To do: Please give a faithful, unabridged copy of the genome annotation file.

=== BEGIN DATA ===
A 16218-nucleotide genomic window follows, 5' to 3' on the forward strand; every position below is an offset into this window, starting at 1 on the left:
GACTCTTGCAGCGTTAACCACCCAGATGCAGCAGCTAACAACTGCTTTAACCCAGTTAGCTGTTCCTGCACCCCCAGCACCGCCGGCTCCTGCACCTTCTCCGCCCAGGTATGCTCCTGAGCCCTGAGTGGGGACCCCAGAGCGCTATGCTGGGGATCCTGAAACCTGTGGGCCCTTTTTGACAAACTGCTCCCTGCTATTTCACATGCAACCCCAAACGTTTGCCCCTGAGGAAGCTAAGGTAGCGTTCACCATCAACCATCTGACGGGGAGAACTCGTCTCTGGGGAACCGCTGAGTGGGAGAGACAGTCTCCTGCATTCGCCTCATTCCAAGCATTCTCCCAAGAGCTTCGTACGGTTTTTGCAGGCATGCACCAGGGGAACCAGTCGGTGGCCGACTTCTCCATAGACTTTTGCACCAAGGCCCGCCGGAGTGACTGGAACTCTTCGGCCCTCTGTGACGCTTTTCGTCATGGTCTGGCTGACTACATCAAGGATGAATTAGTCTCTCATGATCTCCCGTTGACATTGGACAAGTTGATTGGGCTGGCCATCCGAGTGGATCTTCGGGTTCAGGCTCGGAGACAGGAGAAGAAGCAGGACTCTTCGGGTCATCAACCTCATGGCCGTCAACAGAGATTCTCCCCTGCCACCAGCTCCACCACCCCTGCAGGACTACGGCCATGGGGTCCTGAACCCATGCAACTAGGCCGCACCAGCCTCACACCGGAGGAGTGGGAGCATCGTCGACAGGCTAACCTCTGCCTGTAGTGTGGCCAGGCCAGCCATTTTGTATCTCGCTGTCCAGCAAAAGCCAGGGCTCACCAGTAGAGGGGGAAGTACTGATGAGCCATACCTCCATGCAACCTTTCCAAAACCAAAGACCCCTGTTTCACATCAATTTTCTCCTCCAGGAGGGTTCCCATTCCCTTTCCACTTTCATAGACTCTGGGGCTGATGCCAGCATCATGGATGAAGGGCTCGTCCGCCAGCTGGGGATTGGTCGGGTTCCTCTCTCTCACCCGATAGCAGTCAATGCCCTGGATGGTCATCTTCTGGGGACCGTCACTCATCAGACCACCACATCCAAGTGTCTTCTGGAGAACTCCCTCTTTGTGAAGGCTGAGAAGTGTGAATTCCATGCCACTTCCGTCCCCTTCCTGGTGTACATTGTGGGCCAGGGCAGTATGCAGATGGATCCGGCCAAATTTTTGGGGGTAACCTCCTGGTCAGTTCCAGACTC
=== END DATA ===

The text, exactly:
A 16218-nucleotide genomic window follows, 5' to 3' on the forward strand; every position below is an offset into this window, starting at 1 on the left:
GACTCTTGCAGCGTTAACCACCCAGATGCAGCAGCTAACAACTGCTTTAACCCAGTTAGCTGTTCCTGCACCCCCAGCACCGCCGGCTCCTGCACCTTCTCCGCCCAGGTATGCTCCTGAGCCCTGAGTGGGGACCCCAGAGCGCTATGCTGGGGATCCTGAAACCTGTGGGCCCTTTTTGACAAACTGCTCCCTGCTATTTCACATGCAACCCCAAACGTTTGCCCCTGAGGAAGCTAAGGTAGCGTTCACCATCAACCATCTGACGGGGAGAACTCGTCTCTGGGGAACCGCTGAGTGGGAGAGACAGTCTCCTGCATTCGCCTCATTCCAAGCATTCTCCCAAGAGCTTCGTACGGTTTTTGCAGGCATGCACCAGGGGAACCAGTCGGTGGCCGACTTCTCCATAGACTTTTGCACCAAGGCCCGCCGGAGTGACTGGAACTCTTCGGCCCTCTGTGACGCTTTTCGTCATGGTCTGGCTGACTACATCAAGGATGAATTAGTCTCTCATGATCTCCCGTTGACATTGGACAAGTTGATTGGGCTGGCCATCCGAGTGGATCTTCGGGTTCAGGCTCGGAGACAGGAGAAGAAGCAGGACTCTTCGGGTCATCAACCTCATGGCCGTCAACAGAGATTCTCCCCTGCCACCAGCTCCACCACCCCTGCAGGACTACGGCCATGGGGTCCTGAACCCATGCAACTAGGCCGCACCAGCCTCACACCGGAGGAGTGGGAGCATCGTCGACAGGCTAACCTCTGCCTGTAGTGTGGCCAGGCCAGCCATTTTGTATCTCGCTGTCCAGCAAAAGCCAGGGCTCACCAGTAGAGGGGGAAGTACTGATGAGCCATACCTCCATGCAACCTTTCCAAAACCAAAGACCCCTGTTTCACATCAATTTTCTCCTCCAGGAGGGTTCCCATTCCCTTTCCACTTTCATAGACTCTGGGGCTGATGCCAGCATCATGGATGAAGGGCTCGTCCGCCAGCTGGGGATTGGTCGGGTTCCTCTCTCTCACCCGATAGCAGTCAATGCCCTGGATGGTCATCTTCTGGGGACCGTCACTCATCAGACCACCACATCCAAGTGTCTTCTGGAGAACTCCCTCTTTGTGAAGGCTGAGAAGTGTGAATTCCATGCCACTTCCGTCCCCTTCCTGGTGTACATTGTGGGCCAGGGCAGTATGCAGATGGATCCGGCCAAATTTTTGGGGGTAACCTCCTGGTCAGTTCCAGACTC